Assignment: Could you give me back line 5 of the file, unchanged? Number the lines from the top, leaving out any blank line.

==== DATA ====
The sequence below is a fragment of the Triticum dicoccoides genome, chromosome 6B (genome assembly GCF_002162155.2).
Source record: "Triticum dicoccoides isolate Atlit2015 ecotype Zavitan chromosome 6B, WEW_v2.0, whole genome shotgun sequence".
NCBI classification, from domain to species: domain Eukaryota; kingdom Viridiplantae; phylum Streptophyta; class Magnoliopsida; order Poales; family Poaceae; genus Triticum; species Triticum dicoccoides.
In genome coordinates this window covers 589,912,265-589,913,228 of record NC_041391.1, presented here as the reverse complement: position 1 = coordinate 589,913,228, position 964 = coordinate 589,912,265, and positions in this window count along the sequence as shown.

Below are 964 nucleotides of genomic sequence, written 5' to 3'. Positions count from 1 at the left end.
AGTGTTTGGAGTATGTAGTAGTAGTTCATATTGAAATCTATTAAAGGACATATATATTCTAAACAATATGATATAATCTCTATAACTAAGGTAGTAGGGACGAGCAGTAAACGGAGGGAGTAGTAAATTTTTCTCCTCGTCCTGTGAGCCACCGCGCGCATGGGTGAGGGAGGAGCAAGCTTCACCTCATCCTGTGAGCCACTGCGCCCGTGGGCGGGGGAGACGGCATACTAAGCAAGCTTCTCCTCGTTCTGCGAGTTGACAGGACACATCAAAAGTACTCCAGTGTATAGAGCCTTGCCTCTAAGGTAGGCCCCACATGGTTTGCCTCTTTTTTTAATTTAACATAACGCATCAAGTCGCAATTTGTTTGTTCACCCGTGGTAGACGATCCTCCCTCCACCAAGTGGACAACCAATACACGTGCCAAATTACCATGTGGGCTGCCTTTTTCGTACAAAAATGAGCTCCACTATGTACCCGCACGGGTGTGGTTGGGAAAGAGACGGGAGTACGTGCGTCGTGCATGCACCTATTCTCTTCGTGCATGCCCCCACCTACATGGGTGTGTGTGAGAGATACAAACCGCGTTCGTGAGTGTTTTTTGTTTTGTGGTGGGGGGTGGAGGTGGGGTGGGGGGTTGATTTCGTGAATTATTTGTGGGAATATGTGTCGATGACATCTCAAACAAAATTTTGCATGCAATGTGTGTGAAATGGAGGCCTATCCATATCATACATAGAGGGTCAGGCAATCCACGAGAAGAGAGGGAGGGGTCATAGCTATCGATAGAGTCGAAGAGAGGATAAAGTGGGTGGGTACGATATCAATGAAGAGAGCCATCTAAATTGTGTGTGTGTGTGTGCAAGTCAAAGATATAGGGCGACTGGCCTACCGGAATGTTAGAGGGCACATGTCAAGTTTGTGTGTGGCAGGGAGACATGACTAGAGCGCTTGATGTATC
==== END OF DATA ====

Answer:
Below are 964 nucleotides of genomic sequence, written 5' to 3'. Positions count from 1 at the left end.